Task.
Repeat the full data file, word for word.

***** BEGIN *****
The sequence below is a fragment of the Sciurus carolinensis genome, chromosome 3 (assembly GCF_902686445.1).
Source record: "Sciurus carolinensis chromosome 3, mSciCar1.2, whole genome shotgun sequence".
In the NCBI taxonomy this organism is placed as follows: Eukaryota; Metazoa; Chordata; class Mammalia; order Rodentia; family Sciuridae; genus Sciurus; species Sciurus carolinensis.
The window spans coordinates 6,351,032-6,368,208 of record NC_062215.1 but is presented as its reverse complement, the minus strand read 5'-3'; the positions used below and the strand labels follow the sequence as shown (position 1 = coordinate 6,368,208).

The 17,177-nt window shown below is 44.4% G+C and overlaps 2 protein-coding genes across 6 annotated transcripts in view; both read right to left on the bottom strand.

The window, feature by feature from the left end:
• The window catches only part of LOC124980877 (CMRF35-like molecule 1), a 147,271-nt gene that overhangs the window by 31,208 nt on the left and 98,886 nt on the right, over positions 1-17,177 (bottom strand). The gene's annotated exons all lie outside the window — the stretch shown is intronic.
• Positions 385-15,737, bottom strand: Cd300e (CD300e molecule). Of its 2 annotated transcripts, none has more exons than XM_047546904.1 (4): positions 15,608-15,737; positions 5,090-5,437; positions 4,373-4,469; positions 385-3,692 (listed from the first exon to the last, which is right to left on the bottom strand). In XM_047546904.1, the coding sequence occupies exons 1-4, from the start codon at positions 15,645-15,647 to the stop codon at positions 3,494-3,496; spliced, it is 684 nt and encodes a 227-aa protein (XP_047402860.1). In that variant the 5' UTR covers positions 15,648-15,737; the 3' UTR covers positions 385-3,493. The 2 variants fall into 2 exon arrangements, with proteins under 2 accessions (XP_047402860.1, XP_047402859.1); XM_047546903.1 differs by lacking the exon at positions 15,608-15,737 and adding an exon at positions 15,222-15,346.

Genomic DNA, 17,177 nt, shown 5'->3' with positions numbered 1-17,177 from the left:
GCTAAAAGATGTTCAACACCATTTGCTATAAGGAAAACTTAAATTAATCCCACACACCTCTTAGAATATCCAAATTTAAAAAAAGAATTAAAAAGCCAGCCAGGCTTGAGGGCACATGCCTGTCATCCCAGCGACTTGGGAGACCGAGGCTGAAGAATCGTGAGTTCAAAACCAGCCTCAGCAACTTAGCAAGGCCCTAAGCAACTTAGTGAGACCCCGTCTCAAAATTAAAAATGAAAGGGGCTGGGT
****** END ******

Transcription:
The sequence below is a fragment of the Sciurus carolinensis genome, chromosome 3 (assembly GCF_902686445.1).
Source record: "Sciurus carolinensis chromosome 3, mSciCar1.2, whole genome shotgun sequence".
In the NCBI taxonomy this organism is placed as follows: Eukaryota; Metazoa; Chordata; class Mammalia; order Rodentia; family Sciuridae; genus Sciurus; species Sciurus carolinensis.
The window spans coordinates 6,351,032-6,368,208 of record NC_062215.1 but is presented as its reverse complement, the minus strand read 5'-3'; the positions used below and the strand labels follow the sequence as shown (position 1 = coordinate 6,368,208).

The 17,177-nt window shown below is 44.4% G+C and overlaps 2 protein-coding genes across 6 annotated transcripts in view; both read right to left on the bottom strand.

The window, feature by feature from the left end:
• The window catches only part of LOC124980877 (CMRF35-like molecule 1), a 147,271-nt gene that overhangs the window by 31,208 nt on the left and 98,886 nt on the right, over positions 1-17,177 (bottom strand). The gene's annotated exons all lie outside the window — the stretch shown is intronic.
• Positions 385-15,737, bottom strand: Cd300e (CD300e molecule). Of its 2 annotated transcripts, none has more exons than XM_047546904.1 (4): positions 15,608-15,737; positions 5,090-5,437; positions 4,373-4,469; positions 385-3,692 (listed from the first exon to the last, which is right to left on the bottom strand). In XM_047546904.1, the coding sequence occupies exons 1-4, from the start codon at positions 15,645-15,647 to the stop codon at positions 3,494-3,496; spliced, it is 684 nt and encodes a 227-aa protein (XP_047402860.1). In that variant the 5' UTR covers positions 15,648-15,737; the 3' UTR covers positions 385-3,493. The 2 variants fall into 2 exon arrangements, with proteins under 2 accessions (XP_047402860.1, XP_047402859.1); XM_047546903.1 differs by lacking the exon at positions 15,608-15,737 and adding an exon at positions 15,222-15,346.

Genomic DNA, 17,177 nt, shown 5'->3' with positions numbered 1-17,177 from the left:
GCTAAAAGATGTTCAACACCATTTGCTATAAGGAAAACTTAAATTAATCCCACACACCTCTTAGAATATCCAAATTTAAAAAAAGAATTAAAAAGCCAGCCAGGCTTGAGGGCACATGCCTGTCATCCCAGCGACTTGGGAGACCGAGGCTGAAGAATCGTGAGTTCAAAACCAGCCTCAGCAACTTAGCAAGGCCCTAAGCAACTTAGTGAGACCCCGTCTCAAAATTAAAAATGAAAGGGGCTGGGT